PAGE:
Woodstock for your brain

Technology. Entertainment. Design.  = TED.

Ideas worth spreading = Spirit of TED.

TED conference is where the brightest minds came together to share their ideas.  I’ve heard of the event last year for the first time, and have been wanting to attend ever since.

And I finally got to do it this past week at TEDxUSC, an independently organized event hosted by USC.

In a small world, Amy G told me about her friend who were going to TED who turned out to know @FStop23.  As a matter of fact, dude was the one who told @Fstop23 about the conference, who then reminded me to apply for the invitation. I, then, in turn, told my friend Janetta about it.  The next thing we knew, our little posse worked out a great deal.  @Fstop23’s gang, having a more flexible schedule than the rest of us, secured our seats in Bovard Auditorium.  (5th row from the stage, better than my CEO’s seat, no less.  Not too shabby there, gang!)  I showed up with lunch for one of the gang and snacks in hand.

We’re talking innovation here, so I baked Pim’s The Morning After Banana Bread in muffin form. Ah, the glorious blend of bananas, espresso, and Jameson!  Not only I got to feed my little crew, I offered some to the people sitting nearby and some random students as well.

See? Ideas AND muffins worth sharing!

Anyways. TEDxUSC’s format was mostly live speakers with a few videos of  TED presentations, USC student films, and musical performances.

My mind was blown.

So much energy in the place. And so positive!  Bovard auditorium has never felt so large AND small all at the same time.  I mean, there’s so much more out there to know and to discover that you feel so tiny, but yet all the spirit of discoveries and innovation makes you feel larger in life, like you too can do ANYTHING.

Like Woodstock for the brainiacs.

Peace. And free ideas. Rock on, man.

I’m not going to recap everything from the event because they’ll post all of that up on TED website soon.  However, these are the ones that made an impact on me.

Daniel Seddiqui : “50 jobs in 50 states” in 50 weeks: “You make your own destiny,” he said.  Word.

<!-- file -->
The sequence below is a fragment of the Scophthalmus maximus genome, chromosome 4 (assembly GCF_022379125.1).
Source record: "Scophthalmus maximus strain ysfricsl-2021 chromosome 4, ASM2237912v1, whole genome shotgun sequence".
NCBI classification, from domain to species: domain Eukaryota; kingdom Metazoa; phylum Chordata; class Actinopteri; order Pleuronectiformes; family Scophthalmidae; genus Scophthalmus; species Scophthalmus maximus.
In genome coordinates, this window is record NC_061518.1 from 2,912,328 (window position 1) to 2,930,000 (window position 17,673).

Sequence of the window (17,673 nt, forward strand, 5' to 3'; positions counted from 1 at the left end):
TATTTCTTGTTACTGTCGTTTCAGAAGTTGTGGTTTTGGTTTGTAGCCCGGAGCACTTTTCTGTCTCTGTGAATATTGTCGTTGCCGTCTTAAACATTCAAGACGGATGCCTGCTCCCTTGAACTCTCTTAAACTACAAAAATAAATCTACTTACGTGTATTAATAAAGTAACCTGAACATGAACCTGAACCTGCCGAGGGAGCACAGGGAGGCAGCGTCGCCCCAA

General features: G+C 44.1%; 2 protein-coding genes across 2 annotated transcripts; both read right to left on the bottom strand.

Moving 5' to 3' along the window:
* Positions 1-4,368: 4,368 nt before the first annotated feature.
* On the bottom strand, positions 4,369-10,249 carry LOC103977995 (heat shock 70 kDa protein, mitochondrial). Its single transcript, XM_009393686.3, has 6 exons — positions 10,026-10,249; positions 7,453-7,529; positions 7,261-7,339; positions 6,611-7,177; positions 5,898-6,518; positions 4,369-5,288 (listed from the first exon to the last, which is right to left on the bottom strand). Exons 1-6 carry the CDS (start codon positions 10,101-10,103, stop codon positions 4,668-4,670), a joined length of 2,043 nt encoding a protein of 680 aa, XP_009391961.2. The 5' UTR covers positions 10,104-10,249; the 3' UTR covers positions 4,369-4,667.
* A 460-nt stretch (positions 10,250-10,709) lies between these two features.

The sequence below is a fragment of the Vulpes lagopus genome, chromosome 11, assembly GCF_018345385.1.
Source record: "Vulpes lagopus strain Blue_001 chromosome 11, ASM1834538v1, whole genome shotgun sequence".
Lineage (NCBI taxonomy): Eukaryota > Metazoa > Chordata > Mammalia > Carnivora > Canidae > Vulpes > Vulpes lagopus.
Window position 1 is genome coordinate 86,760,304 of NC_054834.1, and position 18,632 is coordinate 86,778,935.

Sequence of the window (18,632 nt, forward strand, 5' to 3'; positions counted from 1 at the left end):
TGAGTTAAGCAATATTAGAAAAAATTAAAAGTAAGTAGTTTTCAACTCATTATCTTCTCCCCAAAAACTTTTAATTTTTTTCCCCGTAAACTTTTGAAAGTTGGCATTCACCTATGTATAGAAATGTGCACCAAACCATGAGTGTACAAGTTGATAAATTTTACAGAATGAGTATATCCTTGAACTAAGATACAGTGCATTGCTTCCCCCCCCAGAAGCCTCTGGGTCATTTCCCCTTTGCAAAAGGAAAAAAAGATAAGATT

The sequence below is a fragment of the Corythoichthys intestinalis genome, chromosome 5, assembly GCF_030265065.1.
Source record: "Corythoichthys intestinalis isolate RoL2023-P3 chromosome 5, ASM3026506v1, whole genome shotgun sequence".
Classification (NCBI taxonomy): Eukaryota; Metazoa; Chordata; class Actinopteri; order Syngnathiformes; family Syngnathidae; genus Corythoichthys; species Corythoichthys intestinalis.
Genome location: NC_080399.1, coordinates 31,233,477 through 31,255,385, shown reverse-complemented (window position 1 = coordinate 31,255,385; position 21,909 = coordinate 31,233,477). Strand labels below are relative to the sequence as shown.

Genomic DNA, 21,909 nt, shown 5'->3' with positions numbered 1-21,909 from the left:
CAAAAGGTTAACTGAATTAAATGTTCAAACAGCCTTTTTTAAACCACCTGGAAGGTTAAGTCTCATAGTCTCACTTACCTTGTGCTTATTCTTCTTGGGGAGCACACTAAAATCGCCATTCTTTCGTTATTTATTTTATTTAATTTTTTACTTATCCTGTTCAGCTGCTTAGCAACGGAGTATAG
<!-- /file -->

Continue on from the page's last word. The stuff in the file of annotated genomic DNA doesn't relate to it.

Then we were in space with Dr. Nicholas Patrick, NASA astronaut. How your perception of everything changed when you’re in space. Like the value of letting go and holding on. One of the most intriguing things he said: You can see the [environmental] policies from space.  How the policies are affecting the earth.  We can’t see it down here but they can see it from up there.

And while in space, we explored a little further with Paul Frommer, the creator of the Na’vi language for Avatar. Instead of discussing the language, he instead introduced us to how to use Na’vi in romantic situations. Didn’t see that one coming, did ya?

Na'vi pick up line for beginners #avatar #tedxusc

The video of Temple Grandin’s presentation at earlier TED conference was very fascinating.  “She makes the case that the world needs people on the autism spectrum: visual thinkers, pattern thinkers, verbal thinkers, and all kinds of smart geeky kids,” says the description.  Ms. Grandin herself said that the world needs all kinds of minds.   And the mentors are essentials in bringing in more great minds.  Funny how in WIRED magazine a few months ago, Thokil Sonne advocates for the same thing for the 12 shocking ideas that could change the world.

Michael Yap, CEO at the Media Development Authority of Singapore, talked about new media in sharing experience. The whole putting another billion people online is one thing.  But then he showed a video of a “Food Lab” which has sensors in your ladle and in your pot, which transmits to the other pot and ladle so you can learn to cook, knowing exactly how much force you need to stir a pot at what temperature.  I’m not alone in thinking that it was a little creepy of a way to learn to cook.

Food should be something personal.  Look at all the processed foods out of the factories, they’re nothing like a home cooked or even restaurant meal.  Human element is needed to make food good.  Oh yeah, I’m off on a foodie tangent there for a bit.  But see? Wouldn’t have stopped to think about how I or we learn to cook and what food really means until Michael showed us that.